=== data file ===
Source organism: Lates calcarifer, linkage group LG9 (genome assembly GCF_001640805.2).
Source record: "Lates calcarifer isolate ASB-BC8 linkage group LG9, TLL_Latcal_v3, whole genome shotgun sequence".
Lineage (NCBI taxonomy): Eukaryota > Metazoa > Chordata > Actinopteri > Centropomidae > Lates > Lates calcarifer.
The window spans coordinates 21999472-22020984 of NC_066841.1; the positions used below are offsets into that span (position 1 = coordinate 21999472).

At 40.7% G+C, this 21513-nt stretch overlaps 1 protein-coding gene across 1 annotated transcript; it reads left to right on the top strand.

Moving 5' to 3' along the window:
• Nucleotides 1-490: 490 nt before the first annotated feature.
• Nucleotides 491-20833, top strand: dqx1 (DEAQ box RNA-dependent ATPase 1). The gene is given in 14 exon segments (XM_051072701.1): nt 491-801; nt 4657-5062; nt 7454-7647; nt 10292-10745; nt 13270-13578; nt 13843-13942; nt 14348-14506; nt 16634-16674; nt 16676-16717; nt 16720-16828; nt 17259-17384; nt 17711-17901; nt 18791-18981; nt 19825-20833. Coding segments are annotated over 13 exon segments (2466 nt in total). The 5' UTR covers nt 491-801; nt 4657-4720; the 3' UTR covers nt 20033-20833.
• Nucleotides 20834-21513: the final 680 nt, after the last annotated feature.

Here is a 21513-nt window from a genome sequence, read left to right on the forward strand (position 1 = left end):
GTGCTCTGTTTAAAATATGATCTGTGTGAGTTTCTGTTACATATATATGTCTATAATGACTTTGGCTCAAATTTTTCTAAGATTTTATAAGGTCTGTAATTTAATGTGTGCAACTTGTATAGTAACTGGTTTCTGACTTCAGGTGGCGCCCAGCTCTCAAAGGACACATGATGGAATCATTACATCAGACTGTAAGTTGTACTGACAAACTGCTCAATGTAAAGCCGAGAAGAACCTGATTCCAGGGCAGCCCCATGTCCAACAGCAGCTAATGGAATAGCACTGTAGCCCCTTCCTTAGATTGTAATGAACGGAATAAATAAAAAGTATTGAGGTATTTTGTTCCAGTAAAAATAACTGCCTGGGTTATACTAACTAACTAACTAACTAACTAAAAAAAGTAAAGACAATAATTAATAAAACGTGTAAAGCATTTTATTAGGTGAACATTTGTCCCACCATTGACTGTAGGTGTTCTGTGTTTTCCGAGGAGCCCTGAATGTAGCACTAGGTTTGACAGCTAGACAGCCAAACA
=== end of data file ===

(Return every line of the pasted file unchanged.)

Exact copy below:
Source organism: Lates calcarifer, linkage group LG9 (genome assembly GCF_001640805.2).
Source record: "Lates calcarifer isolate ASB-BC8 linkage group LG9, TLL_Latcal_v3, whole genome shotgun sequence".
Lineage (NCBI taxonomy): Eukaryota > Metazoa > Chordata > Actinopteri > Centropomidae > Lates > Lates calcarifer.
The window spans coordinates 21999472-22020984 of NC_066841.1; the positions used below are offsets into that span (position 1 = coordinate 21999472).

At 40.7% G+C, this 21513-nt stretch overlaps 1 protein-coding gene across 1 annotated transcript; it reads left to right on the top strand.

Moving 5' to 3' along the window:
• Nucleotides 1-490: 490 nt before the first annotated feature.
• Nucleotides 491-20833, top strand: dqx1 (DEAQ box RNA-dependent ATPase 1). The gene is given in 14 exon segments (XM_051072701.1): nt 491-801; nt 4657-5062; nt 7454-7647; nt 10292-10745; nt 13270-13578; nt 13843-13942; nt 14348-14506; nt 16634-16674; nt 16676-16717; nt 16720-16828; nt 17259-17384; nt 17711-17901; nt 18791-18981; nt 19825-20833. Coding segments are annotated over 13 exon segments (2466 nt in total). The 5' UTR covers nt 491-801; nt 4657-4720; the 3' UTR covers nt 20033-20833.
• Nucleotides 20834-21513: the final 680 nt, after the last annotated feature.

Here is a 21513-nt window from a genome sequence, read left to right on the forward strand (position 1 = left end):
GTGCTCTGTTTAAAATATGATCTGTGTGAGTTTCTGTTACATATATATGTCTATAATGACTTTGGCTCAAATTTTTCTAAGATTTTATAAGGTCTGTAATTTAATGTGTGCAACTTGTATAGTAACTGGTTTCTGACTTCAGGTGGCGCCCAGCTCTCAAAGGACACATGATGGAATCATTACATCAGACTGTAAGTTGTACTGACAAACTGCTCAATGTAAAGCCGAGAAGAACCTGATTCCAGGGCAGCCCCATGTCCAACAGCAGCTAATGGAATAGCACTGTAGCCCCTTCCTTAGATTGTAATGAACGGAATAAATAAAAAGTATTGAGGTATTTTGTTCCAGTAAAAATAACTGCCTGGGTTATACTAACTAACTAACTAACTAACTAAAAAAAGTAAAGACAATAATTAATAAAACGTGTAAAGCATTTTATTAGGTGAACATTTGTCCCACCATTGACTGTAGGTGTTCTGTGTTTTCCGAGGAGCCCTGAATGTAGCACTAGGTTTGACAGCTAGACAGCCAAACA